SourcesA radical paradigm shift from traditional industrial production to immaterial production in the last thirty year has ushered in a period of “Post-Fordist” economy. As Gilles Deleuze noted, this transformation was accompanied by the corresponding shift from the discipline of Fordist societies to present day societies of control. The concept of collectivity and all the notions connected with the idea of the collective are also affected by this change. Notions such as “the people” or “the masses” must be reconsidered from the standpoint of the idea of multitude, as Paolo Virno argues: “The two polarities, people and multitude, have Hobbes and Spinoza as their putative fathers. For Spinoza, the multitudo indicates a plurality which persists as such in the public scene, in collective action, in the handling of communal affairs, without converging into a One, without evaporating within a centripetal form of motion. Multitude is the form of social and political existence for the many, seen as being many: a permanent form, not an episodic or interstitial form. For Spinoza, the multitudo is the architrave of civil liberties (Spinoza,Tractatus Politicus, 1677)” [from Virno P., A Grammar of the Multitude: For an Analysis of Contemporary Forms of Life, (NY: Semiotext(e), 2004) p.21].
Genealogies of practice
- VIDEO NATION, (UK / Reino Unido) BBC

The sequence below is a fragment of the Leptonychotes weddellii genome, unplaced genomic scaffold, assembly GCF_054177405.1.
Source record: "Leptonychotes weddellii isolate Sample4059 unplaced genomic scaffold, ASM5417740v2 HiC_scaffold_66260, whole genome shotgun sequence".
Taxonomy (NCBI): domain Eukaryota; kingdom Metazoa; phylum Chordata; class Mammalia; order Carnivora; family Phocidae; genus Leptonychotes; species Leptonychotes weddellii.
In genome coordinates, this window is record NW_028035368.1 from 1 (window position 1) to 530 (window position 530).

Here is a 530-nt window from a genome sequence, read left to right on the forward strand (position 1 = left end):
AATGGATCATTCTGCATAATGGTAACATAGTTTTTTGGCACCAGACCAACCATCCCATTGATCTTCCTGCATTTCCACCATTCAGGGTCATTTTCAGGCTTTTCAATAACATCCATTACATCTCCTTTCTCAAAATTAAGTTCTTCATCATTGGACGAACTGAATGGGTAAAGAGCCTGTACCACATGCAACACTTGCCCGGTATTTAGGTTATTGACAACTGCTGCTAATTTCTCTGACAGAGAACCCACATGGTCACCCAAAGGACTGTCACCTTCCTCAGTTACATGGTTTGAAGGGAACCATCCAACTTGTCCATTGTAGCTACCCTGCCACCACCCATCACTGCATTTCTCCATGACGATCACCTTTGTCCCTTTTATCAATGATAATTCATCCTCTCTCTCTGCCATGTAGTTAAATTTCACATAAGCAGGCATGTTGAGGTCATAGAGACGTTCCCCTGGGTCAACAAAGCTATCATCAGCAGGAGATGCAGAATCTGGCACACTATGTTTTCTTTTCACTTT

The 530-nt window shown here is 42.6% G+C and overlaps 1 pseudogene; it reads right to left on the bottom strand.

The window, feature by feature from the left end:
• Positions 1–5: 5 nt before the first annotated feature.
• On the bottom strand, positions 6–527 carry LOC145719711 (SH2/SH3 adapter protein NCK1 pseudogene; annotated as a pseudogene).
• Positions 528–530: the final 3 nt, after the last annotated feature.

As camcorders became cheap and easy to use in the 1980s and ‘90s, amateur or home video recordings became very popular. In 1993 Chris Mohr and Mandy Rose of the BBC’s Community Programmes Unit founded the Video Nation project. Fifty people across the UK were given Hi-8 camcorders and training and recorded aspects of everyday life during the course of a year. During Video Nation’s first decade, ten thousand tapes were shot and 1,300 shorts were screened on TV. Video Nation followed the precedent of the Mass Observation Project launched in Britain in the 1930s, which focused on the observation of the working classes’ everyday life, generating alternatives to the then dominant media representations. The main feature of the Video Nation project, which set it apart from the “reality tv” format, was that camcorders and training were given to participants who wanted to record their own video-diaries and join public life as political subjects in their own right. The project migrated to the web in 2001 and continues today in a new format as Video Nation Network, an archive where all the recordings that were screened may be accessed for free.